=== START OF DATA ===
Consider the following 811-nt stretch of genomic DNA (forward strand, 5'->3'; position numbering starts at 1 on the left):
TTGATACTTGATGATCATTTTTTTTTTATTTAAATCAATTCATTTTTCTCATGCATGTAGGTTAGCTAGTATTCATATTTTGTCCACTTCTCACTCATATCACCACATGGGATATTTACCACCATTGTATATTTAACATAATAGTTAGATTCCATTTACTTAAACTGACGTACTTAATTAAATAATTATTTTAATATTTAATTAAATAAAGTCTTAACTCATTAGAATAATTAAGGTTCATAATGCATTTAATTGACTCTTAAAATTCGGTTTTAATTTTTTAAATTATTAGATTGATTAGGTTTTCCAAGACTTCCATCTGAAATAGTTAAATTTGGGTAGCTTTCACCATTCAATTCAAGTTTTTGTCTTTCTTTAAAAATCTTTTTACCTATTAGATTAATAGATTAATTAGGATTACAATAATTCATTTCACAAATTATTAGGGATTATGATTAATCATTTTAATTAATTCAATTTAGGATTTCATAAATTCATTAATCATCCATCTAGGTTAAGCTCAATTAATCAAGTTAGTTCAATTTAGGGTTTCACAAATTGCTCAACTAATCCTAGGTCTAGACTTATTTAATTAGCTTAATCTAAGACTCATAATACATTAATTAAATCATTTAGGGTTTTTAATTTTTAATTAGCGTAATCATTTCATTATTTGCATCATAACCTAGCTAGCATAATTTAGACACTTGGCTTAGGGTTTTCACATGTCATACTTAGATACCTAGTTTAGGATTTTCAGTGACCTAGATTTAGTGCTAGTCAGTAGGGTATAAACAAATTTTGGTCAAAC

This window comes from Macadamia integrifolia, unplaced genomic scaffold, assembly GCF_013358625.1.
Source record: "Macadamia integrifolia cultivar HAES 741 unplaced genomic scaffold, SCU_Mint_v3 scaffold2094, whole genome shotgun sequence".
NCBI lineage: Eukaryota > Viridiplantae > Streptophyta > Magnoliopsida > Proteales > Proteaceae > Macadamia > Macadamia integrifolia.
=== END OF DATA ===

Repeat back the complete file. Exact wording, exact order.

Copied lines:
Consider the following 811-nt stretch of genomic DNA (forward strand, 5'->3'; position numbering starts at 1 on the left):
TTGATACTTGATGATCATTTTTTTTTTATTTAAATCAATTCATTTTTCTCATGCATGTAGGTTAGCTAGTATTCATATTTTGTCCACTTCTCACTCATATCACCACATGGGATATTTACCACCATTGTATATTTAACATAATAGTTAGATTCCATTTACTTAAACTGACGTACTTAATTAAATAATTATTTTAATATTTAATTAAATAAAGTCTTAACTCATTAGAATAATTAAGGTTCATAATGCATTTAATTGACTCTTAAAATTCGGTTTTAATTTTTTAAATTATTAGATTGATTAGGTTTTCCAAGACTTCCATCTGAAATAGTTAAATTTGGGTAGCTTTCACCATTCAATTCAAGTTTTTGTCTTTCTTTAAAAATCTTTTTACCTATTAGATTAATAGATTAATTAGGATTACAATAATTCATTTCACAAATTATTAGGGATTATGATTAATCATTTTAATTAATTCAATTTAGGATTTCATAAATTCATTAATCATCCATCTAGGTTAAGCTCAATTAATCAAGTTAGTTCAATTTAGGGTTTCACAAATTGCTCAACTAATCCTAGGTCTAGACTTATTTAATTAGCTTAATCTAAGACTCATAATACATTAATTAAATCATTTAGGGTTTTTAATTTTTAATTAGCGTAATCATTTCATTATTTGCATCATAACCTAGCTAGCATAATTTAGACACTTGGCTTAGGGTTTTCACATGTCATACTTAGATACCTAGTTTAGGATTTTCAGTGACCTAGATTTAGTGCTAGTCAGTAGGGTATAAACAAATTTTGGTCAAAC

This window comes from Macadamia integrifolia, unplaced genomic scaffold, assembly GCF_013358625.1.
Source record: "Macadamia integrifolia cultivar HAES 741 unplaced genomic scaffold, SCU_Mint_v3 scaffold2094, whole genome shotgun sequence".
NCBI lineage: Eukaryota > Viridiplantae > Streptophyta > Magnoliopsida > Proteales > Proteaceae > Macadamia > Macadamia integrifolia.